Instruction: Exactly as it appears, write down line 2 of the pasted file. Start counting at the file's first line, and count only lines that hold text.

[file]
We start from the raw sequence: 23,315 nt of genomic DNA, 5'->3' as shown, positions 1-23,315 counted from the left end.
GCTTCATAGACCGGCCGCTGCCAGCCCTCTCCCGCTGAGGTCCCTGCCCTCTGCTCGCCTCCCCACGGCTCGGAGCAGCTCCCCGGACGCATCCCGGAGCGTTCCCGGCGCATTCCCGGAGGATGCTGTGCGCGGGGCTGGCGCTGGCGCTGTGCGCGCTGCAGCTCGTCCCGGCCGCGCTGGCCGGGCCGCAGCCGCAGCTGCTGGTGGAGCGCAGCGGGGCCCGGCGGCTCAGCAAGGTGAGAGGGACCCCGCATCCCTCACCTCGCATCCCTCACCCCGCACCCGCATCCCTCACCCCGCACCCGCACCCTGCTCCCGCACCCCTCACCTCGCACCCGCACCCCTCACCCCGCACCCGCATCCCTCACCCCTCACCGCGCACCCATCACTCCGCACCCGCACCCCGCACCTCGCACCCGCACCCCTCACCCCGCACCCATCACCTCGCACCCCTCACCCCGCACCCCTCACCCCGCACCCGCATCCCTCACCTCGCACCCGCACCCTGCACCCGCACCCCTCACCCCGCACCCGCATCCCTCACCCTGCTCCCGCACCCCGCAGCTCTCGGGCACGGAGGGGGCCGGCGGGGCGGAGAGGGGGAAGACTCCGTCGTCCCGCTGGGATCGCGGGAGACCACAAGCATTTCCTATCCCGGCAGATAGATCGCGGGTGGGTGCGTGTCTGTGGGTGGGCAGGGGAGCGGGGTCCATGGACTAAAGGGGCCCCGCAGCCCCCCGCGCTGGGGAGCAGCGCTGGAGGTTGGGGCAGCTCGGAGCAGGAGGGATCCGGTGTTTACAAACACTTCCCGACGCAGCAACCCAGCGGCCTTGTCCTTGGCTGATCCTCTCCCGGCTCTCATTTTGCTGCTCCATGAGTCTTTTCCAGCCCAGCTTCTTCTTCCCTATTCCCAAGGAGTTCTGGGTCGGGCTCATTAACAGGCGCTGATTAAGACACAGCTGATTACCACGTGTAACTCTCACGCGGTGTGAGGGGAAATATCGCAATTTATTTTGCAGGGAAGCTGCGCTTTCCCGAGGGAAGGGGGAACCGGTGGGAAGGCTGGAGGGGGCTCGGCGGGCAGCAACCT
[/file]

GCTTCATAGACCGGCCGCTGCCAGCCCTCTCCCGCTGAGGTCCCTGCCCTCTGCTCGCCTCCCCACGGCTCGGAGCAGCTCCCCGGACGCATCCCGGAGCGTTCCCGGCGCATTCCCGGAGGATGCTGTGCGCGGGGCTGGCGCTGGCGCTGTGCGCGCTGCAGCTCGTCCCGGCCGCGCTGGCCGGGCCGCAGCCGCAGCTGCTGGTGGAGCGCAGCGGGGCCCGGCGGCTCAGCAAGGTGAGAGGGACCCCGCATCCCTCACCTCGCATCCCTCACCCCGCACCCGCATCCCTCACCCCGCACCCGCACCCTGCTCCCGCACCCCTCACCTCGCACCCGCACCCCTCACCCCGCACCCGCATCCCTCACCCCTCACCGCGCACCCATCACTCCGCACCCGCACCCCGCACCTCGCACCCGCACCCCTCACCCCGCACCCATCACCTCGCACCCCTCACCCCGCACCCCTCACCCCGCACCCGCATCCCTCACCTCGCACCCGCACCCTGCACCCGCACCCCTCACCCCGCACCCGCATCCCTCACCCTGCTCCCGCACCCCGCAGCTCTCGGGCACGGAGGGGGCCGGCGGGGCGGAGAGGGGGAAGACTCCGTCGTCCCGCTGGGATCGCGGGAGACCACAAGCATTTCCTATCCCGGCAGATAGATCGCGGGTGGGTGCGTGTCTGTGGGTGGGCAGGGGAGCGGGGTCCATGGACTAAAGGGGCCCCGCAGCCCCCCGCGCTGGGGAGCAGCGCTGGAGGTTGGGGCAGCTCGGAGCAGGAGGGATCCGGTGTTTACAAACACTTCCCGACGCAGCAACCCAGCGGCCTTGTCCTTGGCTGATCCTCTCCCGGCTCTCATTTTGCTGCTCCATGAGTCTTTTCCAGCCCAGCTTCTTCTTCCCTATTCCCAAGGAGTTCTGGGTCGGGCTCATTAACAGGCGCTGATTAAGACACAGCTGATTACCACGTGTAACTCTCACGCGGTGTGAGGGGAAATATCGCAATTTATTTTGCAGGGAAGCTGCGCTTTCCCGAGGGAAGGGGGAACCGGTGGGAAGGCTGGAGGGGGCTCGGCGGGCAGCAACCT